Labour came crashing down and every other party went up. Voters from all points on the political spectrum said, “Enough.” What’s Labour going to learn from this?
First up, the big one: it’s not enough to be fit for war, you also have to be fit for the peace. It’s the same thing they said about Winston Churchill, all those years ago.
Churchill was loved by the British public for leading them through World War II, but then he was discarded – in a landslide – in the general election that followed after.
Why? Because Churchill’s rival, Labour leader Clement Atlee, promised a welfare state, and that looked like the kind of peace voters believed they deserved.
Dame Jacinda Ardern was our Churchill, give or take the cigars. She was loved for her leadership in the first year of the pandemic – our war – and rewarded for it with extraordinary support in the 2020 election. That meant the New Zealand Labour Party, unlike Churchill’s Tories, got the chance to show they were fit for the peace as well as the war. And they messed it up.
It doesn’t matter that they weren’t entirely to blame. And it isn’t Labour’s fault that the fallout from the pandemic years has been difficult to understand - people isolated from loved ones in hardship and grief, children traumatised, businesses collapsed and still collapsing, anger and intolerance on the rise, the health system almost broken.
The social trauma has been far deeper and more widespread than expected, and it will roll on for a long time to come.
And it has meant that one thing trumped everything in this election. We want to forget. Move on and forget. Don’t tell me about the pandemic, I have to find the money to feed my family.
Voters just wanted change and National knew it. Hipkins knew it too, at least to start with. His “policy bonfire” at the start of his time in charge was supposed to tell us things would be different. But then? He seemed not to know what to do next.
He failed to grasp that voters who want change actually do want change and won’t settle for trivialities. GST off the veges, but no structural tax reform? Was it a joke?
Nope. It was a betrayal, and you didn’t need to be on the left to feel appalled. Everyone learned the lesson: Labour was scared of change.
One of the great fallacies in politics is that there is a big middle ground of voters who like quiet moderation. Actually, voters want things to be better. Those who swing from one party to another are not looking to reinforce the status quo. They have become disillusioned and want a shake-up.
This wasn’t a vote against the left. The Greens and Te Pāti Māori both had their best election results ever, increasing their numbers and, between them, on election night, turfing the Labour candidates out of five electorates. That might sink to four but it could, incredibly, rise to seven.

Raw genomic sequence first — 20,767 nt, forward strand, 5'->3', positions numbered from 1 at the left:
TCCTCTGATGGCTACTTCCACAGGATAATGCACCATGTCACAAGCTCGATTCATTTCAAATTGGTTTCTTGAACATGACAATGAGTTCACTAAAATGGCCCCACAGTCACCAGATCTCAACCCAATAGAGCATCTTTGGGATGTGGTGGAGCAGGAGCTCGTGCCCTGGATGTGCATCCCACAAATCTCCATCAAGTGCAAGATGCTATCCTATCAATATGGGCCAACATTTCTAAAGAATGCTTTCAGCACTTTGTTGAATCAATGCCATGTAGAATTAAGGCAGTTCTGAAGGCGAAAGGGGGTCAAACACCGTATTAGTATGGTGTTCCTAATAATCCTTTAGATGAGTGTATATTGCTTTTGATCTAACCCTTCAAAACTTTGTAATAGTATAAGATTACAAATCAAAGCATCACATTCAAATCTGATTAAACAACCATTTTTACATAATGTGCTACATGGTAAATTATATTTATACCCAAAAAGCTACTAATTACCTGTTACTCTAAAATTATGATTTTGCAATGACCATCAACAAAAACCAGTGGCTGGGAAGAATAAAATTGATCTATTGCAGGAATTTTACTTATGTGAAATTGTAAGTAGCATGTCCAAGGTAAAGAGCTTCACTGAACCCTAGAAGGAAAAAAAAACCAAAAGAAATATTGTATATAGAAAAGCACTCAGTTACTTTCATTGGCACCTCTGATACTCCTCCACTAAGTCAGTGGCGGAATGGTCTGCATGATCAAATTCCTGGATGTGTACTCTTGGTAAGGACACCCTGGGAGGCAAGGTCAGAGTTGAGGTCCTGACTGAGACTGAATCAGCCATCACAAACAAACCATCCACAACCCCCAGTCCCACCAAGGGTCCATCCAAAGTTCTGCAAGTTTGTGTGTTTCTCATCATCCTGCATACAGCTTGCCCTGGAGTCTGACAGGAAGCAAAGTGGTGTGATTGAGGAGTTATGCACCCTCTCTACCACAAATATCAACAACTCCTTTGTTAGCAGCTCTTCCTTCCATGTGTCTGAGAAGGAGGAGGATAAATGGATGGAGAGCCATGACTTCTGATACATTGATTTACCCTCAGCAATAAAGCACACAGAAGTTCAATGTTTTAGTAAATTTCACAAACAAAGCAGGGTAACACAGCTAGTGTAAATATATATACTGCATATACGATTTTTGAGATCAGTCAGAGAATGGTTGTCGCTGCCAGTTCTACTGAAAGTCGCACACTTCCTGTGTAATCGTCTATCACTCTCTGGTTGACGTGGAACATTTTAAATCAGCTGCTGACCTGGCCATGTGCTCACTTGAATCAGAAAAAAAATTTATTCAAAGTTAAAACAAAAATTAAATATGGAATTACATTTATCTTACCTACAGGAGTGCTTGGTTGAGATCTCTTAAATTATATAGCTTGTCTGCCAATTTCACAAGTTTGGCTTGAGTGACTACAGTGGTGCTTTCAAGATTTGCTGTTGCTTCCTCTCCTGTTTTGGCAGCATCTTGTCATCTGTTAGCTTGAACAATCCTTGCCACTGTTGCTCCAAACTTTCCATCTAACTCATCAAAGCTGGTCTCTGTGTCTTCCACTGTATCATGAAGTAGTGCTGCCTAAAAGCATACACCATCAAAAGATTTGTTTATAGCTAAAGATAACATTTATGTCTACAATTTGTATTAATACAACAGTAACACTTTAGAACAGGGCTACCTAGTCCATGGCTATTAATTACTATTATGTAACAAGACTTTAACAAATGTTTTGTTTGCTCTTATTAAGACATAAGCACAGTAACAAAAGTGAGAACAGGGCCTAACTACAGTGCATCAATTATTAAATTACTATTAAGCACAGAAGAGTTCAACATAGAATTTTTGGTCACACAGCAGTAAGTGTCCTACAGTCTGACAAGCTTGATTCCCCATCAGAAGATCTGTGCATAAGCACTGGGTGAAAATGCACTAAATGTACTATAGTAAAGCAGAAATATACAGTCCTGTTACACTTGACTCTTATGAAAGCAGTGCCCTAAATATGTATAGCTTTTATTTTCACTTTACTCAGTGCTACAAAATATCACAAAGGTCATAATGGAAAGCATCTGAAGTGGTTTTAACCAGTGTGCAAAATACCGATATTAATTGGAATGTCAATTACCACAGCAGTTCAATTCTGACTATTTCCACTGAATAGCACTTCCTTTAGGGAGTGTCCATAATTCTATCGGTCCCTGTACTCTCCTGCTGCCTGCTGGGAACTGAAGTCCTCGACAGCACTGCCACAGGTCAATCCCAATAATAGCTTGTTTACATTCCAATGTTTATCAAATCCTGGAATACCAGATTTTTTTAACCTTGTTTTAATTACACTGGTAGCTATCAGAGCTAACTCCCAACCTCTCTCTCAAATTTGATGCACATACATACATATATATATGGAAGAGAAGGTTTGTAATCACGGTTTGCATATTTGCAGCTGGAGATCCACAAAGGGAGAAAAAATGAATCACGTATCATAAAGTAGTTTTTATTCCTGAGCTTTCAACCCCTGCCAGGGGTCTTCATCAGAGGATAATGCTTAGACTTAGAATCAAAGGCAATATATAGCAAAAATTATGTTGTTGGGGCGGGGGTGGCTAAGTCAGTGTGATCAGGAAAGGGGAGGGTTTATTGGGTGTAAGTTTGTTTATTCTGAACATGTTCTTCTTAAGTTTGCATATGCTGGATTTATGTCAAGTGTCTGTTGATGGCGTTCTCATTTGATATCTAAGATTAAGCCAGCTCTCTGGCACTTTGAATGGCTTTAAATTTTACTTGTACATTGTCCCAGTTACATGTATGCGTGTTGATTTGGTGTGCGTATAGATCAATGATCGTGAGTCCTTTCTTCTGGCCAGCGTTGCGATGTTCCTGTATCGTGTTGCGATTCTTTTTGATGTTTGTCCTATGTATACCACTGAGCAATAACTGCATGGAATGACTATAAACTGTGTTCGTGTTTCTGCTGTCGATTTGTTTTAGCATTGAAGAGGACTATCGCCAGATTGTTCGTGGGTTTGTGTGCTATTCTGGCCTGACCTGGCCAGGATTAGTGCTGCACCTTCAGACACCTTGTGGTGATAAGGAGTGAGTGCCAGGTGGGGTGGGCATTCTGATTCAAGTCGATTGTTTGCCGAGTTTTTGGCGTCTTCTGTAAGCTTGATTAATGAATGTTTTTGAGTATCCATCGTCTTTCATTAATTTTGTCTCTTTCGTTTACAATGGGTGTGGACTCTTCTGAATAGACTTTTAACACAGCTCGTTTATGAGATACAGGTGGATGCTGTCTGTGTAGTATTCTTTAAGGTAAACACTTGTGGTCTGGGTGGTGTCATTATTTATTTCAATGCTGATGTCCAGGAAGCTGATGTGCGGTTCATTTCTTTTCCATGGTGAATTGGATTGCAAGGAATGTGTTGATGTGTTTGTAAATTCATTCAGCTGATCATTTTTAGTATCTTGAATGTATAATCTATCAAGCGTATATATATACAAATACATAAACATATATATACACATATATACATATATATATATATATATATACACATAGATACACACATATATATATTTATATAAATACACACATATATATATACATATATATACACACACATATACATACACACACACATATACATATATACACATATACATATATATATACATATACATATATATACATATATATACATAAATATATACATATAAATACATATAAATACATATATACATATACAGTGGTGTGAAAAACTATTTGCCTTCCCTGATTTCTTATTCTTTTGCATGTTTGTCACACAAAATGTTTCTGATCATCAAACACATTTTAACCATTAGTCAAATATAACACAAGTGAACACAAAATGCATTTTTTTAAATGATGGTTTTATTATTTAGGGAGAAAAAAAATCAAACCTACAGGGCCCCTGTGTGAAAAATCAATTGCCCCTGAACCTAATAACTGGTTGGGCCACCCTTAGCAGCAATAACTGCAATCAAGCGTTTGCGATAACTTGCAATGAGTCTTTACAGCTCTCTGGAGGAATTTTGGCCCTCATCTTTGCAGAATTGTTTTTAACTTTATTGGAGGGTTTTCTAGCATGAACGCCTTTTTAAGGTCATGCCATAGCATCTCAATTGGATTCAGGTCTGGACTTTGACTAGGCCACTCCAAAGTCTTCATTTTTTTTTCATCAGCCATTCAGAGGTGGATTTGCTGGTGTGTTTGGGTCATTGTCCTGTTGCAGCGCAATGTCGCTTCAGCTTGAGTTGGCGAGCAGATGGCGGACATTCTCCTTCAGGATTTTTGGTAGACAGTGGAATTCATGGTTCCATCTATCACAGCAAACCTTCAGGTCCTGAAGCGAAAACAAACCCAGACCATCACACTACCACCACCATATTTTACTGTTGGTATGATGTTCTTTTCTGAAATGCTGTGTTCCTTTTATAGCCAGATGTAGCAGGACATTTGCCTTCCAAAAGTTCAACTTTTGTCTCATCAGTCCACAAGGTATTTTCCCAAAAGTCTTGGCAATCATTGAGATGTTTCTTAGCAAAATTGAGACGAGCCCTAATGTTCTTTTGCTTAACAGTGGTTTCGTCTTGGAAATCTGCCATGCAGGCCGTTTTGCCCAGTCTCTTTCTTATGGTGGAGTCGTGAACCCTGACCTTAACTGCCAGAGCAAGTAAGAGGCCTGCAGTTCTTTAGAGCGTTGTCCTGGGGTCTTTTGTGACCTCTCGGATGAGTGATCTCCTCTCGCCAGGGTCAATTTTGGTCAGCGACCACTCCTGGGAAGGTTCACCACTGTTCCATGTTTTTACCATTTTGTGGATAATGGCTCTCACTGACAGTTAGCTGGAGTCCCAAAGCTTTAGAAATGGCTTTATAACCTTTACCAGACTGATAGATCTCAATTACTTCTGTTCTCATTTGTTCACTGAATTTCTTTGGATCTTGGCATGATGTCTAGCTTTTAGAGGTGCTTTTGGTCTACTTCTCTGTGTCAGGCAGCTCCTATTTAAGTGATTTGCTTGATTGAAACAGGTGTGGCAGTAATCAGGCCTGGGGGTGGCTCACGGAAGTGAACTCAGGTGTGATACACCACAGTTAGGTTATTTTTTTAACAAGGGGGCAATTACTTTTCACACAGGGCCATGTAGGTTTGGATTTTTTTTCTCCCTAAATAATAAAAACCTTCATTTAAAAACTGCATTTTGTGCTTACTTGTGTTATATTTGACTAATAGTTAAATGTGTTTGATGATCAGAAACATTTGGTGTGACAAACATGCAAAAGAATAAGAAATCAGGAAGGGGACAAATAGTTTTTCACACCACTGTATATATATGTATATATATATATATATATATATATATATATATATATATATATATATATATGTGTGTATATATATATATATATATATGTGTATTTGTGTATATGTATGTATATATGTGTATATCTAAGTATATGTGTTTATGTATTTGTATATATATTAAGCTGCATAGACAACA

It wasn’t a vote against the right, either. It was a vote against the timidity of Labour, a party that has no right to be timid, because it is supposed to stand for change.
As it happens, while Labour shied away from tax and benefit reform, it did attempt several other changes that were long overdue. But in most cases, it did not know how to do this.
It’s traditional to blame the “messaging”, but that’s a euphemism for alienating the public. Co-governance, the most obvious example, was always going to be opposed by racists, but Labour allowed a lot of other good-hearted people to feel estranged by it too.
There are organisations all over the country practising co-governance, and every single one of them says the most important thing is support from the community. But when it came to desperately-needed water reform, Labour did not seem to know what this means.
It was the same with public transport, curriculum reform, road safety, health restructuring and environmental reforms. In all of this, to varying degrees, Labour failed to embed its programme of change in support from the communities most affected.
Part of the reason everything became “such a hard sell” is that Labour also forgot the importance of short-term solutions. Long-term planning and big projects are important, but getting things done now is too.
Build light rail, okay, but first make the existing bus networks highly functional on existing roads. Restructure water services, sure, but get those safety filters in place for the water we’re drinking now.
Reform education, of course, but get kids back into classrooms and do not wreck the universities or the technical institutes. And, yes, reform the health system. But the priority has to be on the front line.
Hipkins and his party now face the existential question: what is the point of Labour in the 2020s?
In Britain in 1945, Clement Atlee’s government didn’t win because people had turned against Churchill.
It won because it worked hard, right through the war years, to promote its policies of change. A manifesto, called Let Us Face the Future, sold 1.5 million copies. Voters learned about the National Health System, full employment and decent benefits and could see how such things would make their lives better.
“Winning the peace” was one of Labour’s slogans.
Atlee’s plans were proudly radical and quickly became mainstream. For New Zealand Labour now, the same opportunity arises. An equitable tax system and guaranteed minimum income will both become mainstream over the next decade or so. A higher-skilled and higher-waged workforce and comprehensive climate action could do the same. Does Labour want to be part of making them so?
On Saturday night, incoming PM Christopher Luxon said, “You have reached for hope and you have voted for change.”
Labour is supposed to be the party that says things like that.
Simon Wilson is an award-winning senior writer covering politics, the climate crisis, transport, housing, urban design and social issues, with a focus on Auckland. He joined the Herald in 2018.